Evanescent field optical waveguide sensors are gaining increased interest for biological sensing. These sensors are based on the interaction of the tails of guided light with the surrounding environment, resulting in small changes to the waveguide effective index or loss. These changes can be detected, for example, by monitoring the variation of the resonant wavelength of a ring resonator.
To achieve high sensitivity, waveguides with strong evanescent field are preferable. Thin-ridge SOI waveguide exhibits an extremely strong evanescent field and is therefore a very good candidate for evanescent field sensing applications. In addition, this waveguide has a new, important characteristic: lateral leakage resonance. By applying a thin sensing layer on the waveguide surface, the guiding properties may be modified in response to chemical/biomolecules adsorbed on the waveguide surface.
In this project, we are collaborating with researchers in the School of Applied Science to combine thin-ridge SOI devices with novel leakage behaviour and an active bio-sensing layer to achieve an innovative sensing platform.
Periodically poled lithium niobate waveguides for transverse second harmonic generation
Optical communications at present takes place in the C band of the IR spectrum which has the wavelength range 1530-1565 nm. Here the optical signals are transmitted over optical fibres in the form of optical pulses. There are many occasions where we would like to examine the wavelength spectrum on the fibre to help understand system operation and to diagnose faults and also monitor the optical pulses. At present optical spectrum analysers are very expensive around $40,000-$50,000 because of the expensive IR detectors and complex electronic equipment which does the signal processing.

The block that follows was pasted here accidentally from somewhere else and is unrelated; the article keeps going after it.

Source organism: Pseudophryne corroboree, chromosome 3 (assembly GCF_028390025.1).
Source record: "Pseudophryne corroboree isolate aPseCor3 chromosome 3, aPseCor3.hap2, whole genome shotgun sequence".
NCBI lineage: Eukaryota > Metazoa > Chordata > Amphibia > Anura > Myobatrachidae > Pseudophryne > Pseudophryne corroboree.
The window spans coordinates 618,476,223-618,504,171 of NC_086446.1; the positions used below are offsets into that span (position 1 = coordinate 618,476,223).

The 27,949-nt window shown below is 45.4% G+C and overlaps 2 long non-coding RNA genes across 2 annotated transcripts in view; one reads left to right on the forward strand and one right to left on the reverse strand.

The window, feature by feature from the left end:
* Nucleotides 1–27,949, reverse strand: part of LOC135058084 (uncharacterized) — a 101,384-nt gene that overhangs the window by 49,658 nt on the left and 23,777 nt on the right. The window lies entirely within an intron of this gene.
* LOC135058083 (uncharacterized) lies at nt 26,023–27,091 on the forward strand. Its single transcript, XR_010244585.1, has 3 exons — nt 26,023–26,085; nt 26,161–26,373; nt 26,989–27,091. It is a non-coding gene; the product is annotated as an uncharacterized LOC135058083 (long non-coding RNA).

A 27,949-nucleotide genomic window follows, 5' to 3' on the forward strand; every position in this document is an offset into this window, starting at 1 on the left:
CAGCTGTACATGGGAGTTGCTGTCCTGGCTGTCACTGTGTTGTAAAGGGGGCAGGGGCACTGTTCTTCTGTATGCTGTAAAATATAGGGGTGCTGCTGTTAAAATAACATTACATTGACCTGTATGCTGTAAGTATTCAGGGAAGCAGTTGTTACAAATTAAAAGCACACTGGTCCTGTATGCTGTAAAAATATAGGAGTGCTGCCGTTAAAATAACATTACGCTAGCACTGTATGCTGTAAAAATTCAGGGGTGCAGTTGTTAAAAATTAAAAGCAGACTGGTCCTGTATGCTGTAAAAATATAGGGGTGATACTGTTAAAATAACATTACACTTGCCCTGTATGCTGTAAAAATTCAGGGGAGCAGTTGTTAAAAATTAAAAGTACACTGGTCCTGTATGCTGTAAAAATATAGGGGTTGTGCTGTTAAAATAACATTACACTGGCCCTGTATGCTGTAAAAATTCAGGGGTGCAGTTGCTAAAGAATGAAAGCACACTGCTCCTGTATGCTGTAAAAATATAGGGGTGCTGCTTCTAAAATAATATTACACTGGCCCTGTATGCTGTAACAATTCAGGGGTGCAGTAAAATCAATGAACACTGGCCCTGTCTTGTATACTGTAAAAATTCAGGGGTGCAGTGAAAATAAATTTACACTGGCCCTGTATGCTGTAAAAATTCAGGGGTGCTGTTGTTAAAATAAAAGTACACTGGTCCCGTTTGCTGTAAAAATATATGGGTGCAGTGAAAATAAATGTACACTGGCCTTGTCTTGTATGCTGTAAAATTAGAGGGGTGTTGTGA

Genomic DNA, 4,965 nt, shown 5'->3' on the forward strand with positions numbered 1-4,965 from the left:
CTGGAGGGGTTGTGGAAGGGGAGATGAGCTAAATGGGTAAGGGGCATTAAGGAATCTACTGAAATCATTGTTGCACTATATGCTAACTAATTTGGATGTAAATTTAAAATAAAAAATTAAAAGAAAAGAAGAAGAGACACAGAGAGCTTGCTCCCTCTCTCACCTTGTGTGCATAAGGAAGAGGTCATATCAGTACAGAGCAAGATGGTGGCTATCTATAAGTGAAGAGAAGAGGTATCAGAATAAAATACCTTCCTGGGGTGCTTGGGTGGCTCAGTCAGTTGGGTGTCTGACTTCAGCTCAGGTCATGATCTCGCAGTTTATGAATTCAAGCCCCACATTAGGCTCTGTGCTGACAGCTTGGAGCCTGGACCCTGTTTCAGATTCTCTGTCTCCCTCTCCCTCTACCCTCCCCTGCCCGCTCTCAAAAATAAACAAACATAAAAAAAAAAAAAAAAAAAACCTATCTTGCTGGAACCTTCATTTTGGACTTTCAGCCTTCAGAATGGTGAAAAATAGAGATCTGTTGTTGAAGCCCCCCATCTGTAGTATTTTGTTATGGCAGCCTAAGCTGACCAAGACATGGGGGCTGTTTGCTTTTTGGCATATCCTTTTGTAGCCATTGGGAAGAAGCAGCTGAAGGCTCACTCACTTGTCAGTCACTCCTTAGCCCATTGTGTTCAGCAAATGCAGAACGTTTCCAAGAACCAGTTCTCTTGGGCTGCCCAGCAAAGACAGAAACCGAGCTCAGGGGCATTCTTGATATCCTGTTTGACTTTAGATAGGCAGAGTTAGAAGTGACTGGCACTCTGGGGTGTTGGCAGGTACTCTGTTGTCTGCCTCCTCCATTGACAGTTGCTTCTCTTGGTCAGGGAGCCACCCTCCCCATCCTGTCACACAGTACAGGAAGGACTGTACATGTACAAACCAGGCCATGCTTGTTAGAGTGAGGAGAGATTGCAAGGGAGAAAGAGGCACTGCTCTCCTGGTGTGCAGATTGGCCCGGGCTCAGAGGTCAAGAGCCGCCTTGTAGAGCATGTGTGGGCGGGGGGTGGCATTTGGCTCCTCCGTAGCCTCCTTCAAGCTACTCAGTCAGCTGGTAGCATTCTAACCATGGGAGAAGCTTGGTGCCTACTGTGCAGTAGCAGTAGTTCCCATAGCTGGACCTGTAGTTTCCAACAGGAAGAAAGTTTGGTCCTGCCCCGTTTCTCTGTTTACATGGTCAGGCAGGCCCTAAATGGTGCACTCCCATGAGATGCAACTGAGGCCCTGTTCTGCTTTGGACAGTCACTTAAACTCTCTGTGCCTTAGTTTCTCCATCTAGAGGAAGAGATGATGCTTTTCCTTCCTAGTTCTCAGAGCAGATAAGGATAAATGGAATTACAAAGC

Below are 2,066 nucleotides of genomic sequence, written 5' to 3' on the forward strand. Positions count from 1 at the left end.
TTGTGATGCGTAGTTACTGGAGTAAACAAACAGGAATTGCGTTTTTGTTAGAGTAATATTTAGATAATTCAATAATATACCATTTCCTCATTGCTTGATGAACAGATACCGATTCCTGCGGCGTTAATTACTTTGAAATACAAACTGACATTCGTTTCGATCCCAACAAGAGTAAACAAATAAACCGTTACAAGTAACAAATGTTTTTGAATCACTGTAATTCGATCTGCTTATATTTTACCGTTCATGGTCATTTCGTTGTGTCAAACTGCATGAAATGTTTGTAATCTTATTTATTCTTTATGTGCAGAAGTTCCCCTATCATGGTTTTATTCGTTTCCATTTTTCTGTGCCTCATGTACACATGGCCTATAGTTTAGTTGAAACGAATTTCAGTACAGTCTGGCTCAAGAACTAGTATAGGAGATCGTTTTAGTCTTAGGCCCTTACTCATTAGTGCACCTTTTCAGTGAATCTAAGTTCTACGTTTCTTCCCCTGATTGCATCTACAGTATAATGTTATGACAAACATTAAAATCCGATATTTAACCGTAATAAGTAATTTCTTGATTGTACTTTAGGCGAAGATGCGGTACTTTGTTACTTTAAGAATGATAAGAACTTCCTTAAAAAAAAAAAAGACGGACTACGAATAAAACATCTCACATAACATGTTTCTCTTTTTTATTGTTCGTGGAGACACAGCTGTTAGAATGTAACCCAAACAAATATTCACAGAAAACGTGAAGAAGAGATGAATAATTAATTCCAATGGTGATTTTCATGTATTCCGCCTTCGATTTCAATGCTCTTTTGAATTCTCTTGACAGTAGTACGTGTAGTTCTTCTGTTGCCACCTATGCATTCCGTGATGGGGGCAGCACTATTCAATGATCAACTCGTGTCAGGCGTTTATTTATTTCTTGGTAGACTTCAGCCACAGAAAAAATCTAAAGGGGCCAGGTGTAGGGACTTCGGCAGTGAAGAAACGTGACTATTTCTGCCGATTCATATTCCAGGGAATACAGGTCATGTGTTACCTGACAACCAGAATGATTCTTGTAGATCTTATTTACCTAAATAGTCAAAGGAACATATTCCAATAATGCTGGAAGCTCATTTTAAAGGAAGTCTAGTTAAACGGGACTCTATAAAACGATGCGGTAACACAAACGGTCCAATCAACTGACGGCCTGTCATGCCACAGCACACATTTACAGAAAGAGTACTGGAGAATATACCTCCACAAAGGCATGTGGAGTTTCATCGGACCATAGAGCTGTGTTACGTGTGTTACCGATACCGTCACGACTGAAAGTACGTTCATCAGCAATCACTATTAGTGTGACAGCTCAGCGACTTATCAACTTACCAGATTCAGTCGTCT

There has been research into implementing transverse (or surface emitting) second harmonic generation (SHG) as means to spectral analysis and pulse monitoring using counter propagating pulses. This configuration is very effective as the second harmonic which is emitted from the surface can be easily captured using a visible optical detector like a cheap web-camera and pictures captured can easily be processed using rapid image processing algorithms which could be done easily by any standard PC. Using established Lithium Niobate processing platforms and newly established etching and waveguide fabrication techniques this research intends to investigate Lithium Niobate as a potential material that could be used in a low cost optical signal processing and testing system.
Non-linear polarisation phenomena in lithium niobate waveguides
This project involves the investigation of non-linear phenomena in lithium niobate waveguides. The particular focus of this research is the polarisation dependence of the Photorefractive effect and seeing if there is a way we can harness these processes by using tuneable periodic perturbations integrated into the nonlinear waveguides.